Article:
came the fifth longest national
strike in auto industry history.

world News Roundup

GENEVA (A)-The white mer-
cenaries in the Congo have agreed
to end their three-month rebel-
lion against the Congolese gov-
ernment and will be flown to
Malta for repatriation, the Inter-
national Red Cross reported yes-
President Joseph D. Mobutu
first requested the Red Cross in
August to arrange for evacuation
of the mercenaries under Col.
Jean Schramme, a Belgian. Ne-
gotiations have been going on
Jean Wilhelm, Red Cross dele-
gate to the Congo, said Mobutu
had shown him a statement sign-
ed by Schramme agreeing to
withdrawal ofhis 130-man white
army and 1,000 Katangan troops
if guaranteed safe passage by the
Red Cross.
Schramme and his rebellious
army hold Bukavu, capital of
Kivu Province, where they routed'
Congolese troops and later beat,
off repeated attacks.
Red Cross Director Roger Gal-
lopin said the Mediterranean
island of Malta was suggested as
a withdrawal point by Mobutu
"purely for technical reasons"
and Maltese authorities agreed.
"We assume that the mercena-
ries will choose to return from
there to their country of origin
if they want to," Gallopin added.

The Katangan -troops have agreed
to go to Zambia, where they will
decide on their future, Gallopin
As Congolese, the Katangans
may want to return to their
southeast province of Katanga,
but whether Mobutu will let them
is another matter.
The white mercenaries launch-
ed their uprising July 5 at Kis-
angani, formerly Stanleyville in
the northeast, and at Bukavu.
The uprising at Kisangani failed
but Schramme consolidated the
rebel forces at Bukavu.
The mercenaries struck after a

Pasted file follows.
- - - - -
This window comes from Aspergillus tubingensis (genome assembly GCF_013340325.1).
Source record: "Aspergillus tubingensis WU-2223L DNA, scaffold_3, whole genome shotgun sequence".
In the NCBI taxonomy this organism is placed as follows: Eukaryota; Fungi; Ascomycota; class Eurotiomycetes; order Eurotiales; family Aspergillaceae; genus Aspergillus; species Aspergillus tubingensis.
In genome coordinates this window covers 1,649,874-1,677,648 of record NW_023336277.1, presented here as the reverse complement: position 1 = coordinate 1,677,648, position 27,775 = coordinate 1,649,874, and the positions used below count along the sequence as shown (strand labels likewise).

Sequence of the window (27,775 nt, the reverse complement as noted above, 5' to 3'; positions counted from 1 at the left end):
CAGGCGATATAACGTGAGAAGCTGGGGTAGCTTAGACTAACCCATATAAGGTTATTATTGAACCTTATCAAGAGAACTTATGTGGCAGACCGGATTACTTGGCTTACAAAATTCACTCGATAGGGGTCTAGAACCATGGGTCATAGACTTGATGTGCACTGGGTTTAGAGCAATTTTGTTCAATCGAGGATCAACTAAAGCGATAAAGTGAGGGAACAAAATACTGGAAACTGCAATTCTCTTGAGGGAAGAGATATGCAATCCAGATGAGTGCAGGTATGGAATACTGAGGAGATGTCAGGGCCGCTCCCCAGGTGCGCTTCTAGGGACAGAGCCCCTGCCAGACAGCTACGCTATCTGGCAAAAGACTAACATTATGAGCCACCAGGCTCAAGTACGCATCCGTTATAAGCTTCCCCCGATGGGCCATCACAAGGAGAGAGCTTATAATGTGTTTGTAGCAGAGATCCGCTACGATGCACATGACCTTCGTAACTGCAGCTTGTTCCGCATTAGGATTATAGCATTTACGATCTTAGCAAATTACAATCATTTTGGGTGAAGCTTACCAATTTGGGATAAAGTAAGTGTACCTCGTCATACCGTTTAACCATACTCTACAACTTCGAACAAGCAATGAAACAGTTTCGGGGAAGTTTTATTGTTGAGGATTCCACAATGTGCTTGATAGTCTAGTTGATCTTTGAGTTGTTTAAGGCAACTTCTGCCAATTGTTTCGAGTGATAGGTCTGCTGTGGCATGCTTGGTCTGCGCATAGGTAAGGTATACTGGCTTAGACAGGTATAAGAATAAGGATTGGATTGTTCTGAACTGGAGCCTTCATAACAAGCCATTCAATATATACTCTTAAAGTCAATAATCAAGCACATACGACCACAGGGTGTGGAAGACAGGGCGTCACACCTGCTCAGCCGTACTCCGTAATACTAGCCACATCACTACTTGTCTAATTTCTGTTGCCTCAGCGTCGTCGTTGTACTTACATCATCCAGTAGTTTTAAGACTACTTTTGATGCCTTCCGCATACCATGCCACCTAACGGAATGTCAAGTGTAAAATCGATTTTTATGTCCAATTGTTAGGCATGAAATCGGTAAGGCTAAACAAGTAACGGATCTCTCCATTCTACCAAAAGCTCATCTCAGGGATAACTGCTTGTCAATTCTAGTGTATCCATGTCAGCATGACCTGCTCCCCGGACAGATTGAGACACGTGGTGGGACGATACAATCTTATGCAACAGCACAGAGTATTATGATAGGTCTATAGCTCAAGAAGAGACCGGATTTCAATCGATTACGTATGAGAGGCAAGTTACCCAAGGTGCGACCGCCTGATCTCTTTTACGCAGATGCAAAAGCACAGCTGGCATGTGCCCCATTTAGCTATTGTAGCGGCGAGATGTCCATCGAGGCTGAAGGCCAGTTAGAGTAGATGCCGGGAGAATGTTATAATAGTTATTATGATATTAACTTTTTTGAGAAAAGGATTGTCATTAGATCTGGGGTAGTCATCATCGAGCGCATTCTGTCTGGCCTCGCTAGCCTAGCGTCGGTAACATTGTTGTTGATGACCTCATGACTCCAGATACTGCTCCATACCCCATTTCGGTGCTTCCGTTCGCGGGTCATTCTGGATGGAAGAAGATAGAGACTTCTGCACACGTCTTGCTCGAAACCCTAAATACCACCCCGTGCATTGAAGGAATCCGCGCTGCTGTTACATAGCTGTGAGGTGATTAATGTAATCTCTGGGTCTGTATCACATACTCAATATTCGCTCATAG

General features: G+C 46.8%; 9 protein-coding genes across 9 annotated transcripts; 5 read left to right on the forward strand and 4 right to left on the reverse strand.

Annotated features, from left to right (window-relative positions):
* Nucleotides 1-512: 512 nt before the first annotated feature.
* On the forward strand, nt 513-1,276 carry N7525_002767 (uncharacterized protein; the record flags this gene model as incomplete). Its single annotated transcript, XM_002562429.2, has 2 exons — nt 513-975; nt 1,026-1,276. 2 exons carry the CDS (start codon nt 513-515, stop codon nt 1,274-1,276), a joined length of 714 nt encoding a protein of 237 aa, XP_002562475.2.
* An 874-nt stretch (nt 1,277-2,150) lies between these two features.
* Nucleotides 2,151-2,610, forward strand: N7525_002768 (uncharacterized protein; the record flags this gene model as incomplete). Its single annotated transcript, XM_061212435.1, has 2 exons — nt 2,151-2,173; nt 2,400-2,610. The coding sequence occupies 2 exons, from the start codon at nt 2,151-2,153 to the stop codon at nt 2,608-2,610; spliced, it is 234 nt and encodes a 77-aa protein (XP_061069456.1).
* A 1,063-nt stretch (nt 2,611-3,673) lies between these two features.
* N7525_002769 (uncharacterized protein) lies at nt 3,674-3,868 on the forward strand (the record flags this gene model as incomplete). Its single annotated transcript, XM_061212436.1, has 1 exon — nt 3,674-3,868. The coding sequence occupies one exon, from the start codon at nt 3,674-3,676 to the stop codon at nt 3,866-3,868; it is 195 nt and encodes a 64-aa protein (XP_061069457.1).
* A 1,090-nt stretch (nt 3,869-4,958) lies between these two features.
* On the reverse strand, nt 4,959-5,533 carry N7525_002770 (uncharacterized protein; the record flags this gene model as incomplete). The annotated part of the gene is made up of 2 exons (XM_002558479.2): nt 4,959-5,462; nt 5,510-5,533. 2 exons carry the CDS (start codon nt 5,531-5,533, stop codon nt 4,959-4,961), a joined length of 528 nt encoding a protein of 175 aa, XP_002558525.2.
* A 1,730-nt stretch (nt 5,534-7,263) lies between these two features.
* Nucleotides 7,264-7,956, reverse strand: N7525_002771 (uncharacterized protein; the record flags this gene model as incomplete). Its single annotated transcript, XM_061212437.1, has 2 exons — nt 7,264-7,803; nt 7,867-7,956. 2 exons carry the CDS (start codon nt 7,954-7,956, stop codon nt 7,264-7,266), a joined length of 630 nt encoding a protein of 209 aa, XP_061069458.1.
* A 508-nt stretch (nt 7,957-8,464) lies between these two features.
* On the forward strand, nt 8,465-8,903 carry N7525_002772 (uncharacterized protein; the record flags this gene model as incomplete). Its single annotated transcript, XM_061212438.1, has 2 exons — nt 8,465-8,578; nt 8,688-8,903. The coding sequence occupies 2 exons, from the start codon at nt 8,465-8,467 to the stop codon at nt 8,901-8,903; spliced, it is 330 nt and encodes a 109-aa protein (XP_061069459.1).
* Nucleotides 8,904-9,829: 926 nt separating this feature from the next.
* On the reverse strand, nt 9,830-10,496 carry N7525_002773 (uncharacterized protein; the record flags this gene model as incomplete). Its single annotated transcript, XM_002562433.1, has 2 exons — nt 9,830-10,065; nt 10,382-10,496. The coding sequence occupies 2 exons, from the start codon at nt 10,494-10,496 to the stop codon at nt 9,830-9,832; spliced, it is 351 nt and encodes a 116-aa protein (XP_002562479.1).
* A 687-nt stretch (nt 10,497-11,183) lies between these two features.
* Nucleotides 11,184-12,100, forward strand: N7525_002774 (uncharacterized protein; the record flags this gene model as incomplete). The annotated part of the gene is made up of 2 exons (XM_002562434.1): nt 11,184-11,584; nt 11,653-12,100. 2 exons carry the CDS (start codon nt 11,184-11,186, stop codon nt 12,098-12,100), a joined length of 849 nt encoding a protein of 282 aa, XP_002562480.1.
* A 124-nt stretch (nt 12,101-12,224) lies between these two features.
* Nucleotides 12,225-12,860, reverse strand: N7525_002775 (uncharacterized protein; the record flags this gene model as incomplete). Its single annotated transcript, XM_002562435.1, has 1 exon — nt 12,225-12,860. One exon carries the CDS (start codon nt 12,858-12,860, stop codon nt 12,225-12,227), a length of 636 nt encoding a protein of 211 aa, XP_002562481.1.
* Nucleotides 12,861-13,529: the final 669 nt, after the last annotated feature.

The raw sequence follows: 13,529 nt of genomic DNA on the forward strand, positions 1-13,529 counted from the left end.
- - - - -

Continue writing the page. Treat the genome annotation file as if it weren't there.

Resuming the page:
plane carrying ex-Premier Moise
Tshombe was hijacked over the
Spanish Balearic Islands June 30
by a French passenger and forced
to land in Algeria.
Tshombe awaits death on a
treason charge in the Congo if
extradited from Algiers, and the
mercenaries and Katangans back
him. He led an unsuccessful at-
tempt to secede from the Congo
when he was president of cop-
per-rich Katanga Province.
Gallopin told reporters a Red
Cross delegate will be named next
week to supervise the evacuation,
which should be finished 'in three
weeks to a month." The whites
will first go to neighboring Rwan-
da, then fly to Malta.

LANSING (R) - The state of
Michigan spent $1.049 billion in
fiscal 1966-67, took in $893 mil-'
lin in revenue and ended the year
with a general fund surplus of $11
million, Gov. George Romney re-
ported yesterday.
The figures, announced by Rom-
ney at a news conference, were
taken from the year-end closing
financial report for the state, sub-
mitted to the governor by state
Budget Director Glenn S. Allen.
Romney said the year-end fig-
ures were "extraordinarily close to
budget estimates previously made"
and "contain no surprises."
Romney said two mutually off-
setting developments have oc-
curred since the end of the fiscal
year on June 30.
"On the favorable side new fig-